• 1995 Pininfarina Argento Vivo

Shedding light on one of the most obscure cars ever conceived

The automotive world is one of enormous diversity. Quite often designers are given the green light to unleash their imagination giving us some truly amazing stuff. That said, the modern-day regulations has been cracking down harder and harder on the automotive design language, and many amazing concepts remained one-offs. Those with deep enough pockets, however, have a bit more luck than the average person. The Argento Vivo is one of those extremely rare cases where a concept car has been granted production status. Here are nine interesting facts about the unique roadster.

It was designed by Pininfarina for Honda

1995 Pininfarina Argento Vivo
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Many epic concept cars, regardless of the brand, boasted Italian styling. In 1995 Pininfarina was commissioned by Honda to design a two-seater roadster. The study was meant to serve as a research prototype between Pininfarina and Honda. The two-seat roadster was unveiled to the international press at the 1995 Tokyo Motor Show by both Honda president Nabuhiko Kawamoto and Sergio Pininfarina. During the same year, the Argento Vivo received many awards, such as “The Golden Market Trophy” by the Japanese magazine “Car Styling” and “Best in Show” by the American magazine “Auto Week”.

It was powered by a rare Honda engine

1995 Pininfarina Argento Vivo
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When we talk about weird cars, the Argento Vivo is certainly up there, on the list of automotive oddities. The car featured many unconventional decisions, and the engine was one of them. It used a 2.5-liter inline-five. Some might find it interesting, but this was actually a Honda engine and wasn’t borrowed from Volvo or Audi. Nothing else is known about the concept’s engine, but it is believed it’s a G-series engine, more specifically the G25A, which was a normally-aspirated, SOHC unit, producing up to 190 horsepower at 6,500 rpm and 175 pound-feet (237 Nm) of torque at 3,800 rpm. Considering the extensive use of lightweight materials, the 60 mph sprint would probably have been in around 6.0 seconds. Power, of course, went to the rear wheels.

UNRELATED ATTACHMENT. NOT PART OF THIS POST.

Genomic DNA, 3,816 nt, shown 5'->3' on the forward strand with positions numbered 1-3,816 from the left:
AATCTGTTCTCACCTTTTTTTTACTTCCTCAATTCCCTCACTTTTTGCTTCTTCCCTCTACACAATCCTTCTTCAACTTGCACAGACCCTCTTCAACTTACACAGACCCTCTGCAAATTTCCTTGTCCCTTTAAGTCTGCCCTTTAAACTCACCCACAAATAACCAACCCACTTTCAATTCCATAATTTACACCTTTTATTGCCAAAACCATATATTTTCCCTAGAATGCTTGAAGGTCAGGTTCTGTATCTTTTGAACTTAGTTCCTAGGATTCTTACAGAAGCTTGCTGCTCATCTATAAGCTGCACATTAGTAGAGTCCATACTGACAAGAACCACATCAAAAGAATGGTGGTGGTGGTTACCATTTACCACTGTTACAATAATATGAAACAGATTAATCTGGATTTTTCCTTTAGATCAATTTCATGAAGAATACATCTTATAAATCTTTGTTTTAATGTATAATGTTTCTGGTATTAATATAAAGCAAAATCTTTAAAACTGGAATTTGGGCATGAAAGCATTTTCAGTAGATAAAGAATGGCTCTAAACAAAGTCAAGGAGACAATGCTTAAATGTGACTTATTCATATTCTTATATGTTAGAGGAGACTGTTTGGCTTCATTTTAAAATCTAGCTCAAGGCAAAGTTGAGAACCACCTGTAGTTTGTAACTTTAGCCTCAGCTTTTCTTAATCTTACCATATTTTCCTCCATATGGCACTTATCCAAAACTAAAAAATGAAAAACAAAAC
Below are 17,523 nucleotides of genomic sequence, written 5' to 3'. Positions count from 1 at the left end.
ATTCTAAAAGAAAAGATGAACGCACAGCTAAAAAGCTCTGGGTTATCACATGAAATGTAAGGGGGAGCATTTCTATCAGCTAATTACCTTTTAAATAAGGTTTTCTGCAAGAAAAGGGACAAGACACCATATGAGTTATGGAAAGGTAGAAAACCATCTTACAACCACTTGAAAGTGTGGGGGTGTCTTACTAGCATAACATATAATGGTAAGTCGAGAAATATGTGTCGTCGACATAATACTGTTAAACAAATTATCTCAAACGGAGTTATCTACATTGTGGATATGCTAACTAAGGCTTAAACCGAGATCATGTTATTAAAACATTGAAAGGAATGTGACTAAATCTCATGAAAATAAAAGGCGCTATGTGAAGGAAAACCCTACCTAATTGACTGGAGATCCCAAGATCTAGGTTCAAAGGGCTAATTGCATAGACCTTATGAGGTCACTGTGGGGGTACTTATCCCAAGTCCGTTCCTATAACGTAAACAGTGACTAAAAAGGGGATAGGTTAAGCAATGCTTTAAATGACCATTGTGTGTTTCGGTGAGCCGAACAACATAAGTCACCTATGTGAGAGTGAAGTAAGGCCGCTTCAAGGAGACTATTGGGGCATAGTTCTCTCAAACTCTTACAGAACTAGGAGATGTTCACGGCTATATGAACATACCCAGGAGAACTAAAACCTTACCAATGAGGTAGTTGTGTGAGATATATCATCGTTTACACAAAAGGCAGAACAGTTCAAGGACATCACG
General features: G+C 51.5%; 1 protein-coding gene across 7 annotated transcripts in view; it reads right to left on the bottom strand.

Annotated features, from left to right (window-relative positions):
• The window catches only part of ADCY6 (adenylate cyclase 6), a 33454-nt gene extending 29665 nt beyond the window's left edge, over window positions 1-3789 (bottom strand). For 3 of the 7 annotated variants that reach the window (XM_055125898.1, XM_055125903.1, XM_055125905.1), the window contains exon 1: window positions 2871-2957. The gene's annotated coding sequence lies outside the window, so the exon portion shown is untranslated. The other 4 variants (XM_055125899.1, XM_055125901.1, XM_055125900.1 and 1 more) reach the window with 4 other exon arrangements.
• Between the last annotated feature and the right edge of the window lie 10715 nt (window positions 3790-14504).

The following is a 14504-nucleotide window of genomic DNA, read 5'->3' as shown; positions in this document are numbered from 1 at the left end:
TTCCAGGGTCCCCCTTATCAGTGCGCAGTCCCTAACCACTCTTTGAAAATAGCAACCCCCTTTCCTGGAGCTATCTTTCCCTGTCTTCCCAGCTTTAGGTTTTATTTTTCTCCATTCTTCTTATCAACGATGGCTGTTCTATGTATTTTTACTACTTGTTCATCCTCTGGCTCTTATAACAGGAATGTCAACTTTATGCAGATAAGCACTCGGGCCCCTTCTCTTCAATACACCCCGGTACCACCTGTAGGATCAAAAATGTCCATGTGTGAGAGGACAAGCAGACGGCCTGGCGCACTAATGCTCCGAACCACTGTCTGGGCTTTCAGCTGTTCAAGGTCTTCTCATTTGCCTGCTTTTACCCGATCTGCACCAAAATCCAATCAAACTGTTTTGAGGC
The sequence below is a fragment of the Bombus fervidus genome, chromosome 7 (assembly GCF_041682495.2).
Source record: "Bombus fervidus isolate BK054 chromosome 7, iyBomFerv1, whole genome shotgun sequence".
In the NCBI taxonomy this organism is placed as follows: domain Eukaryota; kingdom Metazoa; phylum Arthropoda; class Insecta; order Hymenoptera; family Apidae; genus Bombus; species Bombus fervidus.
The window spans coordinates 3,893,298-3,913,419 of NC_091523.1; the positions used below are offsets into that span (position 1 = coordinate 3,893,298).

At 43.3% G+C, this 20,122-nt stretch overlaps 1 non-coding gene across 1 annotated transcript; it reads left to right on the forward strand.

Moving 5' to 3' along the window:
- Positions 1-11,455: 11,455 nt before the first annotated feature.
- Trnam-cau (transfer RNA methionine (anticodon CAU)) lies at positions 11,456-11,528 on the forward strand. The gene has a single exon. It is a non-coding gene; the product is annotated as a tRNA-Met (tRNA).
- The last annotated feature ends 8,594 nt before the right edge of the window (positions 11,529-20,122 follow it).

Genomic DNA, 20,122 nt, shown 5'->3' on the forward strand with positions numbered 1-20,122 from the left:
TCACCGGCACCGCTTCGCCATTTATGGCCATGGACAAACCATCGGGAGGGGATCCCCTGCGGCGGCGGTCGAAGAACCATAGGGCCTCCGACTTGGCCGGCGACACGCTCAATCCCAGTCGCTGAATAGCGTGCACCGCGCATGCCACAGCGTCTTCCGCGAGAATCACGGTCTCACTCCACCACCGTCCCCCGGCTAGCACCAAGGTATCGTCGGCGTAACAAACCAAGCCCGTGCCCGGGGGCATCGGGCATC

Honda Argento Vivo specifications
Engine 2.5-liter inline-five
Horsepower 190 HP @ 6,500 RPM
Torque 175 LB-FT @ 3,800 RPM
0 to 60 mph 6.0 seconds

It had a smart folding hardtop

1995 Pininfarina Argento Vivo
- image 949704

The Argento Vivo brought many innovations, some of which still not considered mainstream. Among those was the folding hardtop. The whole thing was made out of carbon-fiber and was hydraulically actuated. What makes this hardtop unique for the time is that, even when the top is down, the actual piece folds in such a way that no trunk space is sacrificed. A feature many convertible models fail to integrate into their design, even today.

The body was entirely made of lightweight materials.

1995 Pininfarina Argento Vivo
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Materials like carbon-fiber, aluminum, and fiber-glass were not a common sight in the automotive industry in the 90s.

Yes, there was the Corvette C1 from the 1950s, which had a fiber-glass body, or the Ferrari F-40 which was made out of carbon-fiber or Kevlar, but back in the 1990s, a combination of lightweight materials was still a very rare sight. The Argento Vivo incorporated all of those materials. The blue body panels were all made out of fiber-glass, while the trunk lid and hood were made out of aluminum, and the folding hardtop was made out of carbon-fiber. Carbon-fiber was also present on the door panels, in the Pininfarina-designed interior.

Its two-tone design inspired other Pininfarina projects

1995 Pininfarina Argento Vivo
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Another feature thanks to which the Argento Vivo stands out is the two-tone interior. It not only is a perfect contrast between the silver and dark-blue body panels, but it also signifies the different materials used in the roadster. Like we already mentioned, the entire lower half of the body is made out of fiber-glass and is finished in dark blue. The upper body panels, however, are done in brushed aluminum, which is left exposed. This interplay of different materials and different tones inspired Pininfarina to further experiment with different elements and colors, for even more spectacular aesthetics.